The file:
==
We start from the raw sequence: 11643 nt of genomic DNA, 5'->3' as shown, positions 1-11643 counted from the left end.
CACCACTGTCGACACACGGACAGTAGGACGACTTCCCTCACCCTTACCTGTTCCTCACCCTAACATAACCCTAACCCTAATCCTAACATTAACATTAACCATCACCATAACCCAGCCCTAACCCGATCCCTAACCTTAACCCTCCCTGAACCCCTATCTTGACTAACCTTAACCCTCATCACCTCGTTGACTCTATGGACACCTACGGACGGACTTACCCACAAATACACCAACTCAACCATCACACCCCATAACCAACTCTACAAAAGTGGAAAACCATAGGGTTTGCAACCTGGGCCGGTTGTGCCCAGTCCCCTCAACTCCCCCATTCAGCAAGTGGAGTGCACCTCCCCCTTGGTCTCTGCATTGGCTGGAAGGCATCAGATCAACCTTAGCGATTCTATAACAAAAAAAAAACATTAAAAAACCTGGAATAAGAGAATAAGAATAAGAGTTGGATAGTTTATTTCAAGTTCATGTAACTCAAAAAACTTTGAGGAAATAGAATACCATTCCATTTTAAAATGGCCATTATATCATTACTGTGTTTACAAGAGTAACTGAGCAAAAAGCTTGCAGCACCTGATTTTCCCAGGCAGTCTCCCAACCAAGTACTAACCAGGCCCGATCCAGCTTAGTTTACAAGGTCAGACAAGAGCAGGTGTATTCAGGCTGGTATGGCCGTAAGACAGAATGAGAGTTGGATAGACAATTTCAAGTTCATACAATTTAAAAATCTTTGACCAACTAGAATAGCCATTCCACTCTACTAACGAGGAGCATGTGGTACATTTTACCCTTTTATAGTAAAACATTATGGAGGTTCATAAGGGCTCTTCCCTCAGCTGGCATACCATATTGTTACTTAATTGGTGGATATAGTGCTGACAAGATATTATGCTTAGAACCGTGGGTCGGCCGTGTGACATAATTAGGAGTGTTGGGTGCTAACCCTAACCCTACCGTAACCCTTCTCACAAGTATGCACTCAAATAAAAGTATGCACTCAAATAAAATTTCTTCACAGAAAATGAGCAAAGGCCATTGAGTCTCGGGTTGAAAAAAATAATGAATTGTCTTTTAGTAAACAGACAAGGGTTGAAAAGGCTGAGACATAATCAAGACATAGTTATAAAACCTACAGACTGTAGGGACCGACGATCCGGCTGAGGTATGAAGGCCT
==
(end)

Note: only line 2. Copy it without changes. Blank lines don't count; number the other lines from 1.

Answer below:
CACCACTGTCGACACACGGACAGTAGGACGACTTCCCTCACCCTTACCTGTTCCTCACCCTAACATAACCCTAACCCTAATCCTAACATTAACATTAACCATCACCATAACCCAGCCCTAACCCGATCCCTAACCTTAACCCTCCCTGAACCCCTATCTTGACTAACCTTAACCCTCATCACCTCGTTGACTCTATGGACACCTACGGACGGACTTACCCACAAATACACCAACTCAACCATCACACCCCATAACCAACTCTACAAAAGTGGAAAACCATAGGGTTTGCAACCTGGGCCGGTTGTGCCCAGTCCCCTCAACTCCCCCATTCAGCAAGTGGAGTGCACCTCCCCCTTGGTCTCTGCATTGGCTGGAAGGCATCAGATCAACCTTAGCGATTCTATAACAAAAAAAAAACATTAAAAAACCTGGAATAAGAGAATAAGAATAAGAGTTGGATAGTTTATTTCAAGTTCATGTAACTCAAAAAACTTTGAGGAAATAGAATACCATTCCATTTTAAAATGGCCATTATATCATTACTGTGTTTACAAGAGTAACTGAGCAAAAAGCTTGCAGCACCTGATTTTCCCAGGCAGTCTCCCAACCAAGTACTAACCAGGCCCGATCCAGCTTAGTTTACAAGGTCAGACAAGAGCAGGTGTATTCAGGCTGGTATGGCCGTAAGACAGAATGAGAGTTGGATAGACAATTTCAAGTTCATACAATTTAAAAATCTTTGACCAACTAGAATAGCCATTCCACTCTACTAACGAGGAGCATGTGGTACATTTTACCCTTTTATAGTAAAACATTATGGAGGTTCATAAGGGCTCTTCCCTCAGCTGGCATACCATATTGTTACTTAATTGGTGGATATAGTGCTGACAAGATATTATGCTTAGAACCGTGGGTCGGCCGTGTGACATAATTAGGAGTGTTGGGTGCTAACCCTAACCCTACCGTAACCCTTCTCACAAGTATGCACTCAAATAAAAGTATGCACTCAAATAAAATTTCTTCACAGAAAATGAGCAAAGGCCATTGAGTCTCGGGTTGAAAAAAATAATGAATTGTCTTTTAGTAAACAGACAAGGGTTGAAAAGGCTGAGACATAATCAAGACATAGTTATAAAACCTACAGACTGTAGGGACCGACGATCCGGCTGAGGTATGAAGGCCT